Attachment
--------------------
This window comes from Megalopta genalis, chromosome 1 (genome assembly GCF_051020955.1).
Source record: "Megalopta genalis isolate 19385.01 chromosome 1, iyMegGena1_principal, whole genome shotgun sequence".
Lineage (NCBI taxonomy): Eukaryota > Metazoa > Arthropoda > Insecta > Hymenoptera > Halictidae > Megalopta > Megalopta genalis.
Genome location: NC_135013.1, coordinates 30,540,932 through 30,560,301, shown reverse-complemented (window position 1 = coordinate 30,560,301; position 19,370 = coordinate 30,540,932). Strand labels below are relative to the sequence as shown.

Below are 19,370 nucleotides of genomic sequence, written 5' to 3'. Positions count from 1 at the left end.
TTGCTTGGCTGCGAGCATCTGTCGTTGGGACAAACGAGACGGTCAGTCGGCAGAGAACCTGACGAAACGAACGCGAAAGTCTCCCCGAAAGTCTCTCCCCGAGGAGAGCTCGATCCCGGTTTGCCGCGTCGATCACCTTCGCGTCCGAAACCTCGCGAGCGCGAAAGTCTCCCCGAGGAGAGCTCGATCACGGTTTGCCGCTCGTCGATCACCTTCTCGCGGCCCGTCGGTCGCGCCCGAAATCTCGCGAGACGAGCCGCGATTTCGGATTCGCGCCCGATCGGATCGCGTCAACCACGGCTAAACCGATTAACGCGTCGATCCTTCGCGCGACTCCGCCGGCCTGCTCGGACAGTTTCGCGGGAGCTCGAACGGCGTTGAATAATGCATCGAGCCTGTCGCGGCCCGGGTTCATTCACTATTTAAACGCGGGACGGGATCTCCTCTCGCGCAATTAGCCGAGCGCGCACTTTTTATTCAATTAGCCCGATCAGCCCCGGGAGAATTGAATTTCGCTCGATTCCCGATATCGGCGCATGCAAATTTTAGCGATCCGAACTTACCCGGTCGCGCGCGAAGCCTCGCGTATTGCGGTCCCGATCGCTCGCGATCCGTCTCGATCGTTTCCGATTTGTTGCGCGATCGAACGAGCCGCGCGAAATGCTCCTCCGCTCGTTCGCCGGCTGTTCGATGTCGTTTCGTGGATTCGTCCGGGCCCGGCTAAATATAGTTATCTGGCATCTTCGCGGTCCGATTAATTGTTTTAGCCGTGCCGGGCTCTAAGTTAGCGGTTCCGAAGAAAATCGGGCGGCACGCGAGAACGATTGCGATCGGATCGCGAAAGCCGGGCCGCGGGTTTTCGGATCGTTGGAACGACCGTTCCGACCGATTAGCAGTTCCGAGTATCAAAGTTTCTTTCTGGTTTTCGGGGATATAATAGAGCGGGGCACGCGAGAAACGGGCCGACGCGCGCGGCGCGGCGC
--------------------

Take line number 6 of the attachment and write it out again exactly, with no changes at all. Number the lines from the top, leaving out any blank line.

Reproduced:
TTGCTTGGCTGCGAGCATCTGTCGTTGGGACAAACGAGACGGTCAGTCGGCAGAGAACCTGACGAAACGAACGCGAAAGTCTCCCCGAAAGTCTCTCCCCGAGGAGAGCTCGATCCCGGTTTGCCGCGTCGATCACCTTCGCGTCCGAAACCTCGCGAGCGCGAAAGTCTCCCCGAGGAGAGCTCGATCACGGTTTGCCGCTCGTCGATCACCTTCTCGCGGCCCGTCGGTCGCGCCCGAAATCTCGCGAGACGAGCCGCGATTTCGGATTCGCGCCCGATCGGATCGCGTCAACCACGGCTAAACCGATTAACGCGTCGATCCTTCGCGCGACTCCGCCGGCCTGCTCGGACAGTTTCGCGGGAGCTCGAACGGCGTTGAATAATGCATCGAGCCTGTCGCGGCCCGGGTTCATTCACTATTTAAACGCGGGACGGGATCTCCTCTCGCGCAATTAGCCGAGCGCGCACTTTTTATTCAATTAGCCCGATCAGCCCCGGGAGAATTGAATTTCGCTCGATTCCCGATATCGGCGCATGCAAATTTTAGCGATCCGAACTTACCCGGTCGCGCGCGAAGCCTCGCGTATTGCGGTCCCGATCGCTCGCGATCCGTCTCGATCGTTTCCGATTTGTTGCGCGATCGAACGAGCCGCGCGAAATGCTCCTCCGCTCGTTCGCCGGCTGTTCGATGTCGTTTCGTGGATTCGTCCGGGCCCGGCTAAATATAGTTATCTGGCATCTTCGCGGTCCGATTAATTGTTTTAGCCGTGCCGGGCTCTAAGTTAGCGGTTCCGAAGAAAATCGGGCGGCACGCGAGAACGATTGCGATCGGATCGCGAAAGCCGGGCCGCGGGTTTTCGGATCGTTGGAACGACCGTTCCGACCGATTAGCAGTTCCGAGTATCAAAGTTTCTTTCTGGTTTTCGGGGATATAATAGAGCGGGGCACGCGAGAAACGGGCCGACGCGCGCGGCGCGGCGC